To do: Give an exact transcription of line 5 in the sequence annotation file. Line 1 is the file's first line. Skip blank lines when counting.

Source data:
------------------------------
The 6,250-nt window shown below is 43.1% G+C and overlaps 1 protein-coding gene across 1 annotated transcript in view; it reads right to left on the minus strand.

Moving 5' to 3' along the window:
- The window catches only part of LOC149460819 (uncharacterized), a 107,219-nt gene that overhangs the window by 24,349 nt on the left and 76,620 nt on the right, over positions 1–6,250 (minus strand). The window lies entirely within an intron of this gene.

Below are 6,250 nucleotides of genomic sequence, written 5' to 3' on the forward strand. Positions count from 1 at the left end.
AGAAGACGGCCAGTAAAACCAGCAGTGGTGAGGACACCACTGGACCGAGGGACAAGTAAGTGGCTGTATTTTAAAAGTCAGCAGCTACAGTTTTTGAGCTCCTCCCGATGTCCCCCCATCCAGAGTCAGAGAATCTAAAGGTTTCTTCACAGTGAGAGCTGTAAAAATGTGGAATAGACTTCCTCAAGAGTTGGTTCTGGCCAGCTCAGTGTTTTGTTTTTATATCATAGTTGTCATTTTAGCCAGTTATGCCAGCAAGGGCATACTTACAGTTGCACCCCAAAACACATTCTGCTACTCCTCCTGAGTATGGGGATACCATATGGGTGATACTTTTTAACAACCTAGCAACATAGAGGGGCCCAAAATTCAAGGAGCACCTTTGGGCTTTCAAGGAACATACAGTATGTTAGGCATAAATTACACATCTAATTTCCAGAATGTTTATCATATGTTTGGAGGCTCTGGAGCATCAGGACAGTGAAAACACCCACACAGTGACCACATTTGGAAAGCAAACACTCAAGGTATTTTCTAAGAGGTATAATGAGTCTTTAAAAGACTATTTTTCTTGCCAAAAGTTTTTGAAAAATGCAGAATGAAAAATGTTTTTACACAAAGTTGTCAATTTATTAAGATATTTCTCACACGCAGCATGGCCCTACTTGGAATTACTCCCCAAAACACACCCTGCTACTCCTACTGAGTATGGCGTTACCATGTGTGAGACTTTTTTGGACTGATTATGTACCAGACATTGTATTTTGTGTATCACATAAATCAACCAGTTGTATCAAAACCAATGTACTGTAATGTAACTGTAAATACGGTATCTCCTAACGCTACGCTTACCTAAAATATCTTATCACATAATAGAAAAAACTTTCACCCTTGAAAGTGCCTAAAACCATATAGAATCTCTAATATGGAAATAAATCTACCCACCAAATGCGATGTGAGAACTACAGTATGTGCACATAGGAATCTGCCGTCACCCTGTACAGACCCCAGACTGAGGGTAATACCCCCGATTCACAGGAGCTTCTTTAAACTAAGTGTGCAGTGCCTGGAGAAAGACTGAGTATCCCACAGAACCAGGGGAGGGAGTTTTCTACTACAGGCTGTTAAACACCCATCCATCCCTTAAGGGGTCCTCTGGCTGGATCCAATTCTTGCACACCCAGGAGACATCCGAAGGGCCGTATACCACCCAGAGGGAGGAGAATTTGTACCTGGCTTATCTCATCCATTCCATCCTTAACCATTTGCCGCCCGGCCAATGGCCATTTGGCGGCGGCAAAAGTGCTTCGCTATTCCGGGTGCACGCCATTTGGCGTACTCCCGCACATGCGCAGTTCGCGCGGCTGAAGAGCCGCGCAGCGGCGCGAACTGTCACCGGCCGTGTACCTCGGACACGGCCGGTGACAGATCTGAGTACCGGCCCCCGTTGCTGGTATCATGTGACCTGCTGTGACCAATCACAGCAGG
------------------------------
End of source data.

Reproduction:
AGAAGACGGCCAGTAAAACCAGCAGTGGTGAGGACACCACTGGACCGAGGGACAAGTAAGTGGCTGTATTTTAAAAGTCAGCAGCTACAGTTTTTGAGCTCCTCCCGATGTCCCCCCATCCAGAGTCAGAGAATCTAAAGGTTTCTTCACAGTGAGAGCTGTAAAAATGTGGAATAGACTTCCTCAAGAGTTGGTTCTGGCCAGCTCAGTGTTTTGTTTTTATATCATAGTTGTCATTTTAGCCAGTTATGCCAGCAAGGGCATACTTACAGTTGCACCCCAAAACACATTCTGCTACTCCTCCTGAGTATGGGGATACCATATGGGTGATACTTTTTAACAACCTAGCAACATAGAGGGGCCCAAAATTCAAGGAGCACCTTTGGGCTTTCAAGGAACATACAGTATGTTAGGCATAAATTACACATCTAATTTCCAGAATGTTTATCATATGTTTGGAGGCTCTGGAGCATCAGGACAGTGAAAACACCCACACAGTGACCACATTTGGAAAGCAAACACTCAAGGTATTTTCTAAGAGGTATAATGAGTCTTTAAAAGACTATTTTTCTTGCCAAAAGTTTTTGAAAAATGCAGAATGAAAAATGTTTTTACACAAAGTTGTCAATTTATTAAGATATTTCTCACACGCAGCATGGCCCTACTTGGAATTACTCCCCAAAACACACCCTGCTACTCCTACTGAGTATGGCGTTACCATGTGTGAGACTTTTTTGGACTGATTATGTACCAGACATTGTATTTTGTGTATCACATAAATCAACCAGTTGTATCAAAACCAATGTACTGTAATGTAACTGTAAATACGGTATCTCCTAACGCTACGCTTACCTAAAATATCTTATCACATAATAGAAAAAACTTTCACCCTTGAAAGTGCCTAAAACCATATAGAATCTCTAATATGGAAATAAATCTACCCACCAAATGCGATGTGAGAACTACAGTATGTGCACATAGGAATCTGCCGTCACCCTGTACAGACCCCAGACTGAGGGTAATACCCCCGATTCACAGGAGCTTCTTTAAACTAAGTGTGCAGTGCCTGGAGAAAGACTGAGTATCCCACAGAACCAGGGGAGGGAGTTTTCTACTACAGGCTGTTAAACACCCATCCATCCCTTAAGGGGTCCTCTGGCTGGATCCAATTCTTGCACACCCAGGAGACATCCGAAGGGCCGTATACCACCCAGAGGGAGGAGAATTTGTACCTGGCTTATCTCATCCATTCCATCCTTAACCATTTGCCGCCCGGCCAATGGCCATTTGGCGGCGGCAAAAGTGCTTCGCTATTCCGGGTGCACGCCATTTGGCGTACTCCCGCACATGCGCAGTTCGCGCGGCTGAAGAGCCGCGCAGCGGCGCGAACTGTCACCGGCCGTGTACCTCGGACACGGCCGGTGACAGATCTGAGTACCGGCCCCCGTTGCTGGTATCATGTGACCTGCTGTGACCAATCACAGCAGG